The Deli: Who are your favorite non-local musicians right now?
 
Gonzales:Steve Moore, megafortress, Lansing/Drieden, gayngs, Xander Harris.
 
The Deli: A music-themed Mount Rushmore. What four faces are you putting up there and why?
 
Gonzales: Bernard Sumner, Robert Smith, Gonzales Hetfield (early years of course) and Klaus Schulze.
 
The Deli: Where can we find you on the web?
 
 
The Deli: Always go out on a high note. Any last words of wisdom for the Deli audience?
 
Gonzales: Recycle plastic and always get your pet spayed or neutered. Also, may all your ups and downs in life be between the sheets.
 
Get down to Replay Lounge this Friday, January 30. Redder Moon will be performing on a psychedelic bill with CS Luxem and No Cave. Facebook event page.
 
--Michelle Bacon
 
Michelle Bacon is editor of The Deli KC and plays in bands.
 
 

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Album review: The Sexy Accident - Lavender 3

(Photo by Paul Andrews)
 
Jesse Kates writes smart, romantic pop songs. Their literary quality comes naturally, considering he studied creative writing at Carnegie-Mellon University. He also has a background in visual arts and is married to an artist. Considering all that, the idea of releasing an album and a book as a multimedia experience seems pretty natural.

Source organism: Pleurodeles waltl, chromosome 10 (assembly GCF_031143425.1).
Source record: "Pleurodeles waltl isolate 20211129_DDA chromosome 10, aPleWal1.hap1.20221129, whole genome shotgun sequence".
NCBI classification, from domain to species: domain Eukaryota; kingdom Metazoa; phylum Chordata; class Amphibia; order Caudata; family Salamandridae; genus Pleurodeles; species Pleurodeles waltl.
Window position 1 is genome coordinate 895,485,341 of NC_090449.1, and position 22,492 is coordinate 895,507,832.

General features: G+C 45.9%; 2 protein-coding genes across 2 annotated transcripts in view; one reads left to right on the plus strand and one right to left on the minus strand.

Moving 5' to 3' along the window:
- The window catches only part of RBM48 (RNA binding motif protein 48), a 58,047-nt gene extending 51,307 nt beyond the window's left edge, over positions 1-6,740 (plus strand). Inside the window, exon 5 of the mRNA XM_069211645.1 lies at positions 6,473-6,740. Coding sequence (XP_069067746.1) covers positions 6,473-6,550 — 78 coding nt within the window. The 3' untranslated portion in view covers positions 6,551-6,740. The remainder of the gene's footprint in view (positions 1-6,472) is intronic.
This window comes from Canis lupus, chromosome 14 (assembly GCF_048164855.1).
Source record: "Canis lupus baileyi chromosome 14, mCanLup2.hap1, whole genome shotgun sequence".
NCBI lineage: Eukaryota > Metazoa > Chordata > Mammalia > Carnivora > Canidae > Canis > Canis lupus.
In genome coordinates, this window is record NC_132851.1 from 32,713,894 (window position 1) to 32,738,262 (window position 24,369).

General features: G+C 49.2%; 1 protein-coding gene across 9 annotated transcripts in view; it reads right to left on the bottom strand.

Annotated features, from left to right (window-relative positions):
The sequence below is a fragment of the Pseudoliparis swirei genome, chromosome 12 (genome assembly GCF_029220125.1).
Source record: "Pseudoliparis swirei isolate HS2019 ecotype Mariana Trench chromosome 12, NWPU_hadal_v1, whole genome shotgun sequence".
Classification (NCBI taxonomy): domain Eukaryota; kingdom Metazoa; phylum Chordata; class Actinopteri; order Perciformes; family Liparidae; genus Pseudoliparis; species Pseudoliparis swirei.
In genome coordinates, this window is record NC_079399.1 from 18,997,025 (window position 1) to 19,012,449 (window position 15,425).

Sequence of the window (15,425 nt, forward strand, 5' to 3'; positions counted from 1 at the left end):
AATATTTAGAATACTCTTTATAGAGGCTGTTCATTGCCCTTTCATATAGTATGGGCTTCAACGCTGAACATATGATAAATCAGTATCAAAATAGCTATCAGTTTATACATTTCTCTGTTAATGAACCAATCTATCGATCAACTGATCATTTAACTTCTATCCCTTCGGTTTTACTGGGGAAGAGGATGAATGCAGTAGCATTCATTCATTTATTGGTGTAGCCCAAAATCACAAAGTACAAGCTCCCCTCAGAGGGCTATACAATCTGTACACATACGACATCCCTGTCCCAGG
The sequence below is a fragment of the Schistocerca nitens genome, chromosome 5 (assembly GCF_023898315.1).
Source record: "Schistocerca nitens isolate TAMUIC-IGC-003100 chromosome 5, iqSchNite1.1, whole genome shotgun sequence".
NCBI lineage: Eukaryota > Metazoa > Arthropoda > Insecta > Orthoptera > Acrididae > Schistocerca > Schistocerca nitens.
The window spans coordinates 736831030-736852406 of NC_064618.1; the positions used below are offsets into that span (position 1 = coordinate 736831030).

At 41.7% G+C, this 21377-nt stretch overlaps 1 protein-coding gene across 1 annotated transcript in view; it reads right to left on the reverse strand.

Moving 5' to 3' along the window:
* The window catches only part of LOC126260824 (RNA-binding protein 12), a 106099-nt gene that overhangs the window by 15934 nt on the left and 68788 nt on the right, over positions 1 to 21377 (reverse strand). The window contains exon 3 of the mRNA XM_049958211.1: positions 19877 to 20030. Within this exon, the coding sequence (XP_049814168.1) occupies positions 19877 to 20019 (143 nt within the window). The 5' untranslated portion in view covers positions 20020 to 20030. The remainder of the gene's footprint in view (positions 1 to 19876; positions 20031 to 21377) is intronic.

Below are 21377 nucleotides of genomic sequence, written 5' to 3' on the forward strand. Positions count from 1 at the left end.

Lavender 3, the fifth album by Kansas City band The Sexy Accident, is an unusual concept among local releases. Instead of a physical CD, it's a hardback book packaged with a download code. To someone who—like me—used to get lost in album art while listening to records, Lavender 3 takes the experience up a notch. Individual song lyrics are paired on facing pages with images by eight artists. The book begins with an introduction by W.E. Leathem (proprietor of Prospero's Books, a frequent venue for Kates and company). In addition to the lyrics and art, there is an interview by The Deli editor (and bassist) Michelle Bacon, The Sexy Accident bassist Mark Hamblin and his long-time bassist father, Don Hamblin. It's about bass. The book concludes with the transcript of a thoroughly entertaining interview between KKFI 90.1 FM DJ Mark Manning, Kates, and producer Steve Fisk.